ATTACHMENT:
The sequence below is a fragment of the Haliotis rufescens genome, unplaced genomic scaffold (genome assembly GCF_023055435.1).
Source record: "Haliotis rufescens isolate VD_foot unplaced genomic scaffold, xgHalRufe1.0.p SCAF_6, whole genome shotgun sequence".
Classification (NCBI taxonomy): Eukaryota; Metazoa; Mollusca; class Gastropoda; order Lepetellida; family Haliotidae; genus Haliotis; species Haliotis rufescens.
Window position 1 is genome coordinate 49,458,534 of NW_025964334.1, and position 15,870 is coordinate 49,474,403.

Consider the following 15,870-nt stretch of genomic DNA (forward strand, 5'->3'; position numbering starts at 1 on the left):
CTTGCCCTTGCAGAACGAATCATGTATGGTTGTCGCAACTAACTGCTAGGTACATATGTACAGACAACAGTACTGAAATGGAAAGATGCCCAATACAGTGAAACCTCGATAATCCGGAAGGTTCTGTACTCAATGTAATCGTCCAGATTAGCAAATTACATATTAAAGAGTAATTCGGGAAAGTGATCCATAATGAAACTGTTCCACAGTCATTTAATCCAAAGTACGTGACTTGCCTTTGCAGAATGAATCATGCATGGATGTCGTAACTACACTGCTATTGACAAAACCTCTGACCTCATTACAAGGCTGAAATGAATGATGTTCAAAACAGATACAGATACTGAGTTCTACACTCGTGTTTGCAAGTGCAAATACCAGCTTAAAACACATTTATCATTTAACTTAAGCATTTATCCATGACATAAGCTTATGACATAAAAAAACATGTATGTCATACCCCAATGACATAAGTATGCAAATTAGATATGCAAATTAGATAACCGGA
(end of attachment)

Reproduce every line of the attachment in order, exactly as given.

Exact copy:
The sequence below is a fragment of the Haliotis rufescens genome, unplaced genomic scaffold (genome assembly GCF_023055435.1).
Source record: "Haliotis rufescens isolate VD_foot unplaced genomic scaffold, xgHalRufe1.0.p SCAF_6, whole genome shotgun sequence".
Classification (NCBI taxonomy): Eukaryota; Metazoa; Mollusca; class Gastropoda; order Lepetellida; family Haliotidae; genus Haliotis; species Haliotis rufescens.
Window position 1 is genome coordinate 49,458,534 of NW_025964334.1, and position 15,870 is coordinate 49,474,403.

Consider the following 15,870-nt stretch of genomic DNA (forward strand, 5'->3'; position numbering starts at 1 on the left):
CTTGCCCTTGCAGAACGAATCATGTATGGTTGTCGCAACTAACTGCTAGGTACATATGTACAGACAACAGTACTGAAATGGAAAGATGCCCAATACAGTGAAACCTCGATAATCCGGAAGGTTCTGTACTCAATGTAATCGTCCAGATTAGCAAATTACATATTAAAGAGTAATTCGGGAAAGTGATCCATAATGAAACTGTTCCACAGTCATTTAATCCAAAGTACGTGACTTGCCTTTGCAGAATGAATCATGCATGGATGTCGTAACTACACTGCTATTGACAAAACCTCTGACCTCATTACAAGGCTGAAATGAATGATGTTCAAAACAGATACAGATACTGAGTTCTACACTCGTGTTTGCAAGTGCAAATACCAGCTTAAAACACATTTATCATTTAACTTAAGCATTTATCCATGACATAAGCTTATGACATAAAAAAACATGTATGTCATACCCCAATGACATAAGTATGCAAATTAGATATGCAAATTAGATAACCGGA